Pfizer's CEO sells some shares; can Trump take some credit for the new Pfizer vaccine?; and RIP Tommy Heinsohn.
The stock market's recent run may suggest that investors believe the prospect of a divided government is good for business—and their portfolios.
"You're the one that takes all the money from Wall Street," President Donald Trump said to Democratic presidential nominee Joe Biden as the candidates debated on Thursday.
Just days after calling Biden "a servant of wealthy donors," Trump is attending a private, $100,000-per person California fundraiser hosted by tech entrepreneur Palmer Luckey.
"Turn out #Trump aides gave #WallStreet a heads up on how serious the virus was going to be, so they could profit by 'shorting everything,'" Midler tweeted on Thursday.
Politics, lawsuits and company structure have combined to pummel the stock of publicly traded, for-profit prison companies. The downdraft creates uncertainty, the bane of investors – and the presidential election is unlikely to alter the sector's ongoing challenges.
Trump taxes, Wall Street's fourth quarter outlook, and a COVID compromise.
Pro players' protests; home office tax write-offs; Tech's tax breaks; and more craziness from Larry Kudlow.
The Republicans dither on a new COVID-19 bailout bill; the race for 2024; and Alexa by the numbers.
University of Chicago Law School Professor M. Todd Henderson debates American Compass Executive Director Oren Cass.
It is easy to bash the private equity model, but the critics miss the mark.
The Democratic 2020 candidate, on course to win the election, is promising tax rises on corporates and wealthy individuals.
"That's what happens when you put people before profit," Ocasio-Coretz said of reports that Wall Street investors are bankrolling centrist challenger Michelle Caruso-Cabrera in the coming primary.
A mixed bad on the economic front last week: protests continued nationwide but stock prices soared.
In his weekly round-up of business and economic news, Newsweek editorial director Hank Gilman gives the lowdown on AOC vs. Cramer, pharma shortages and the future of shopping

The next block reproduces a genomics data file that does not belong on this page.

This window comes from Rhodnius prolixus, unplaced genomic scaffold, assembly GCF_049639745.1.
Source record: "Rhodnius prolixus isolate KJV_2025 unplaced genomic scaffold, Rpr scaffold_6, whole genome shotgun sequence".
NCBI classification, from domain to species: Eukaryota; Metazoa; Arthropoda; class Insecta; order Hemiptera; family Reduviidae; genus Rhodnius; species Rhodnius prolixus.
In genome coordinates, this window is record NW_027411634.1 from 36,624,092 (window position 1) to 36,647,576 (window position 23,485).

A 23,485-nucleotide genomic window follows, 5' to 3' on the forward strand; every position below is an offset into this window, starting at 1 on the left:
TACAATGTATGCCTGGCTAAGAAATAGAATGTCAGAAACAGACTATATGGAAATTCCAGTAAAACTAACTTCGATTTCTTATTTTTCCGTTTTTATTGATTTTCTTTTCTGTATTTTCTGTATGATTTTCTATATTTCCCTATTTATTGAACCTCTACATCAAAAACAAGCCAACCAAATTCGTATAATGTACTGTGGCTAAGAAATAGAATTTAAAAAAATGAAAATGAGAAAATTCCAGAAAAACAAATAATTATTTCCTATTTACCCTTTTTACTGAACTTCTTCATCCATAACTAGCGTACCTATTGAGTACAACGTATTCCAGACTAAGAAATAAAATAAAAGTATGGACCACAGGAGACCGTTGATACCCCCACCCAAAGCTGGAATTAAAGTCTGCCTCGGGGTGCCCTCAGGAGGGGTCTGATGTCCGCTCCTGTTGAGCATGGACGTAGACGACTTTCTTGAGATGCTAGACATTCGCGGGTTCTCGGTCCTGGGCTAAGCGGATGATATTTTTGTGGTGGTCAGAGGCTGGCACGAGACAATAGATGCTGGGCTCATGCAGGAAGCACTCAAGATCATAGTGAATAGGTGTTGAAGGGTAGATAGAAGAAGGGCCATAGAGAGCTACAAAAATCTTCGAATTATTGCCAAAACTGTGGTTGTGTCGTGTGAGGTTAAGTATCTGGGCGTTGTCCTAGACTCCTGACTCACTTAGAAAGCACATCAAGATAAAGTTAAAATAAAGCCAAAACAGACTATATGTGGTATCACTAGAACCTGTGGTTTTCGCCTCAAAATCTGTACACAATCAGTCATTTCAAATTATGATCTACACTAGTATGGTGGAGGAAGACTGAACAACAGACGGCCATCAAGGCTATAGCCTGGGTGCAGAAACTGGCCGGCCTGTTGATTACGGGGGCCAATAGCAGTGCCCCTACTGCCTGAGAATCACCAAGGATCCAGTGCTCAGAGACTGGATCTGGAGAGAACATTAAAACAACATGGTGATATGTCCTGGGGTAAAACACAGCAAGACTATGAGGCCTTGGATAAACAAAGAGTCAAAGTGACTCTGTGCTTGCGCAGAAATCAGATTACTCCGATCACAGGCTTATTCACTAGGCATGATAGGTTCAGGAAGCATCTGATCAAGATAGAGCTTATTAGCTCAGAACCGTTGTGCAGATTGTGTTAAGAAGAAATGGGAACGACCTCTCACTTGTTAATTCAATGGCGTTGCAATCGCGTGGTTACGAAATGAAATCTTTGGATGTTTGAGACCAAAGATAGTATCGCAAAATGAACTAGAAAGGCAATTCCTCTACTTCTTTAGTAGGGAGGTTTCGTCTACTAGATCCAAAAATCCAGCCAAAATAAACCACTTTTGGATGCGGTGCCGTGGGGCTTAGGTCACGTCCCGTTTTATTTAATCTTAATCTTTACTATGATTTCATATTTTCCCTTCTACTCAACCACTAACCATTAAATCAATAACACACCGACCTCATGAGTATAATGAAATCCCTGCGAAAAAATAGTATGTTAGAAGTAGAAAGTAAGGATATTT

As the coronavirus undid the economic gains of the past three years, financial professionals told Newsweek what President Trump should do.
Early Democratic primary state voters seem in favor of more government regulation of Wall Street, but it's not clear that all the 2020 presidential candidates are listening.
Senator Bernie Sanders called out the Wall Street investment firm BlackRock in a video tweeted out on Tuesday. In the tweet, Sanders said, "Funding the slashing and burning of our planet's lungs is a disgrace."
Before you write off this idea to save the tech company, ask yourself: How much would I pay for this app?
One thing U.S. voters can agree on regardless of party: Increased regulations on Wall Street and banking institutions.
As inventory begins to run out at GM dealerships, the automaker could lose its brand-loyal customers to competitors.
Ocasio-Cortez criticized Trump's use of $28 billion in taxpayer money to rescue farmers from his ongoing trade war with China, saying it's never called "socialism" when billionaires are buying rural voters.
"You know, maybe the CEO of Bank of America should've gotten in more trouble instead of [getting] a bonus," Charles Payne said.
A Texas man accused of bashing Manhattan's famous "Charging Bull" statue with a banjo has been ordered to "stay away" from all New York City landmarks.
Wall Street and the CEOs of major corporations have made a hellish deal—ignore President Donald Trump's repugnance and provide ongoing support for the GOP regardless of its complicity, in return for high returns.
The Massachusetts senator's proposal Thursday would combat looting companies that have no interest in turning around struggling American businesses.
"She represents potential, progress and hope but also all the women who have fought for equality before us," said Betty Liu, executive vice chairwoman of the New York Stock Exchange.
Several economic analysts and the U.S. Federal Reserve say the country is on the verge of a slowdown, with growth having "peaked" despite bold predictions from the Trump administration.
Trump promised to "drain the swamp", but he made it bigger and filthier.